Medill premieres Holocaust memory archives project

The late Eva Eiseman of Chicago was 12 years old and wearing a new dress when she fled Germany in 1938 to escape the Nazis. Once family lore, her life story is now also part of a new digital storytelling collection produced by students from Northwestern University and the University of Hamburg.

Called “The Memory Archives,” the project was launched to preserve the experiences and recollections of Chicago-area Holocaust survivors and their descendants which otherwise might have been lost.  

The body of work — five written stories, four short videos and two audio collections — will be premiered at 7 p.m. Thursday, Nov. 20 at Northwestern’s McCormick Foundation Center Forum, 1870 Campus Drive in Evanston. All 10 projects are uploaded at thememoryarchives.org.

The international effort brought together teams of students from the Medill School of Journalism, Media, Integrated Marketing Communications and the University of Hamburg’s International Media Center.

“Her lust for life, her belief that life was precious and that you shouldn’t waste one moment all came from having survived,” Rob Eiseman, the youngest of Eiseman's  three sons said about his mother in the audio story, which was produced by Medill student Shyla Nott and her partner, Lena Janz of the University of Hamburg.

In addition to finding Hamburg-born Holocaust survivors who eventually landed in Chicago -– no easy feat — the students also sought out kin, including their children and grandchildren. The multigenerational aspect of the project was key because the effects of the Holocaust often travel through time, said Medill Lecturer Stephan Garnett.

“The trauma doesn’t just stop with the person who was persecuted, it carries on, generation after generation,” said Garnett, Medill’s lead advisor for the project. “It’s easy for others to forget, but the effects never go away.”

In one story, the late Sidney Finkel escaped from Hamburg just before the Nazi regime took over. In a video documentary, his children and grandchildren reflected on lessons learned from the Holocaust, personal perceptions of Jewish identity and Germany’s era of reconciliation.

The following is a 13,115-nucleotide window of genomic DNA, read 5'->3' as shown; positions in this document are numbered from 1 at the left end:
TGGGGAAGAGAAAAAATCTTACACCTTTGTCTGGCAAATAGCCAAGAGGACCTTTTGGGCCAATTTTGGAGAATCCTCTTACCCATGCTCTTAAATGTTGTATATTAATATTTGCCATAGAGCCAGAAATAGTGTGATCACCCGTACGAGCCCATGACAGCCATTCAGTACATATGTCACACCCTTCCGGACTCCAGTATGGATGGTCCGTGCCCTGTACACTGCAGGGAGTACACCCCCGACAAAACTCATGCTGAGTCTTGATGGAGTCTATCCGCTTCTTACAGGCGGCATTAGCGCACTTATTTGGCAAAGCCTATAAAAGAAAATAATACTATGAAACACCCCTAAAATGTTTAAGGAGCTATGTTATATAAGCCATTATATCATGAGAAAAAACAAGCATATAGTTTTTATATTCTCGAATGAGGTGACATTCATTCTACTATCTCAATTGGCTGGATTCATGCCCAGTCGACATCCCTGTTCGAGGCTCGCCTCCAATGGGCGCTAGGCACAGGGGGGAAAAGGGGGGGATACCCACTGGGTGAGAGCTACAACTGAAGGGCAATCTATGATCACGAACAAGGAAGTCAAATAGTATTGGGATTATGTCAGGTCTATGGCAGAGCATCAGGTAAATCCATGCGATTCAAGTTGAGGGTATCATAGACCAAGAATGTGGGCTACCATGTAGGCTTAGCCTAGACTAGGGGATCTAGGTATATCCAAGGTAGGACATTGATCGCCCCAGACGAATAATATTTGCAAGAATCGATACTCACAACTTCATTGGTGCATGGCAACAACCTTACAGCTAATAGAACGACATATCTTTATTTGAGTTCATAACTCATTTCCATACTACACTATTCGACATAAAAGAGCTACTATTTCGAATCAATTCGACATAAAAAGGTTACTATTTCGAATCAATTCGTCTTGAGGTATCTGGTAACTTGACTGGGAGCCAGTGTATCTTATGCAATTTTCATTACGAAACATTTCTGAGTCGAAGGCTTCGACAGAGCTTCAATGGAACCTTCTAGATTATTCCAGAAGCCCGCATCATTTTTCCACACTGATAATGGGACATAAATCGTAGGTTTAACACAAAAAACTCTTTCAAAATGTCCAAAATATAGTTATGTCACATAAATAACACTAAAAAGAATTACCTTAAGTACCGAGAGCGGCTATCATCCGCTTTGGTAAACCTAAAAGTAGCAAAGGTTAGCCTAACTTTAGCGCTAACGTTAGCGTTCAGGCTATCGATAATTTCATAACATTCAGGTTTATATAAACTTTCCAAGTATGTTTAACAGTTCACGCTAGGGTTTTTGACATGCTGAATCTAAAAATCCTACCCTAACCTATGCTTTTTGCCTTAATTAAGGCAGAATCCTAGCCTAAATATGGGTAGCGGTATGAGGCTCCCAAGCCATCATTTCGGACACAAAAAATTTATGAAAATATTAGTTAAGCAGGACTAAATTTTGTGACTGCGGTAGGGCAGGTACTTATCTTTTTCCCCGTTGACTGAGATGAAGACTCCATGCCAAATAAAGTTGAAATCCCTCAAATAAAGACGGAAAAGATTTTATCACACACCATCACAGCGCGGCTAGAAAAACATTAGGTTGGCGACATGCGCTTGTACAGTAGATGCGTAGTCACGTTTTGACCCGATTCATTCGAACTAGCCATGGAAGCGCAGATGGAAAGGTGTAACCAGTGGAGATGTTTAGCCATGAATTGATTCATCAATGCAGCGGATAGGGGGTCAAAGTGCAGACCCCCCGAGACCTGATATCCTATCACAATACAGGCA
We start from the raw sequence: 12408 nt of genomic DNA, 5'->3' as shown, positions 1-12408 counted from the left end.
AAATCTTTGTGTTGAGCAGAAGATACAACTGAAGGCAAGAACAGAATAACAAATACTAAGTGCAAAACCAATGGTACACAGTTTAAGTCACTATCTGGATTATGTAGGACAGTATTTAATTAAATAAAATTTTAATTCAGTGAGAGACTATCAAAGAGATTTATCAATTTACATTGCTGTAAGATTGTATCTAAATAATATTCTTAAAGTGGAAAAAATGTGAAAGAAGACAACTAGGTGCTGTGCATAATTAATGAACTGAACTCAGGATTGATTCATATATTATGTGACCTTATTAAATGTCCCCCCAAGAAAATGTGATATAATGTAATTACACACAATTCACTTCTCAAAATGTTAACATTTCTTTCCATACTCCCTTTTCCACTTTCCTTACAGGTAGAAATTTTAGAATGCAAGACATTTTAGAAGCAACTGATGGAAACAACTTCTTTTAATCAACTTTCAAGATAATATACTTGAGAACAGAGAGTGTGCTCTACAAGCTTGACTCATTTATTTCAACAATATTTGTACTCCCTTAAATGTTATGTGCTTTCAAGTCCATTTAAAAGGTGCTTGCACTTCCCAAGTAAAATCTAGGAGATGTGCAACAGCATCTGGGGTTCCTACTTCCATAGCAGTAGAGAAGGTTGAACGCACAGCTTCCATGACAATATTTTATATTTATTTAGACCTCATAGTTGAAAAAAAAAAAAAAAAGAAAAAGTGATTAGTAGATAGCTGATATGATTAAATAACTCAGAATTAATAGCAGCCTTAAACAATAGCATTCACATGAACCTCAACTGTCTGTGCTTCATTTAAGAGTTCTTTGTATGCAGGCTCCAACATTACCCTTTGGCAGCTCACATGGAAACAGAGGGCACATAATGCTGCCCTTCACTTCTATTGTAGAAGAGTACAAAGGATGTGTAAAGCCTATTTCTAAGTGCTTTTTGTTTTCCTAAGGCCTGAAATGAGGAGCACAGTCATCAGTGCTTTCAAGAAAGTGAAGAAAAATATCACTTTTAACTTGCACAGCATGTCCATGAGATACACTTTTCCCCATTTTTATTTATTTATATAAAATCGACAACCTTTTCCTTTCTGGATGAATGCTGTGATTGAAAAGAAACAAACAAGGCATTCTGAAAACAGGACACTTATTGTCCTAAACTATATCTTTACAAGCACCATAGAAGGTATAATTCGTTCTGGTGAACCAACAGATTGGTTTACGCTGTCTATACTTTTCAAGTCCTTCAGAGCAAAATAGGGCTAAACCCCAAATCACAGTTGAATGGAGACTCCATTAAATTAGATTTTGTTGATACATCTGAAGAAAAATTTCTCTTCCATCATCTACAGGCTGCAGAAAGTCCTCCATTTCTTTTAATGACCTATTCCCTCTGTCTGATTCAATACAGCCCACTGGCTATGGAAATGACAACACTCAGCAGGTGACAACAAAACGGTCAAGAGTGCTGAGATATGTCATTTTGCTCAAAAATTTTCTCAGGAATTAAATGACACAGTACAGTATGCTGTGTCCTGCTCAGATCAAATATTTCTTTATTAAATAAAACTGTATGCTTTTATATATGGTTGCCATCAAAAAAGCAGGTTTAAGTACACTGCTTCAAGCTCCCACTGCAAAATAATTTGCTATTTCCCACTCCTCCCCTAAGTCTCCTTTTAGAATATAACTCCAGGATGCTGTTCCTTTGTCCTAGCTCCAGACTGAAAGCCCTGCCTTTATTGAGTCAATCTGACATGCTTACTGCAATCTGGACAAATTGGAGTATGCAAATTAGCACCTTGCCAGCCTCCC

In another interview, Northbrook’s 84-year-old Lilli Greenebaum described leaving her home as an 8-year-old, two days before Kristallnacht, also known as the “Night of Broken Glass.”

“The challenge was telling these stories in a meaningful way,” said Sarah Gilgore, a graduate journalism student at Medill who helped record Greenebaum’s story.

In the final phase of the project, Medill students produced the stories at the University of Hamburg, which sponsored the initiative, along with the city of Hamburg, in recognition of the Sister Cities International relationship between Chicago and Hamburg, Germany.

“Bringing all these different perspective together will help to get a more holistic view on the history of journalism,” said Steffen Burkhardt, director of the International Media Center at the University of Hamburg, who launched the project.

The Memory Archives is an extension of  Medill’s Global Program, which gives students work and research experience outside of the U.S.  In addition to preparing students to be strong communicators and journalists in a global market, the program hopes to “give them experiences that are life-changing and that make them better global citizens,” said Mei-Ling Hopgood, director of Global Initiatives and Evaluations.

For the students, the Memory Archives provided more than a visit to another country. They learned about a seminal historical event from an intensely personal perspective, and had the opportunity to form work relationships and friendships with students from another nation, said Garnett.

Medill’s Shyla Nott said her partner brought up questions she wouldn’t have even considered.

“I think the impact for me will set in farther down the road when I realize how rare this opportunity is,” said Nott.

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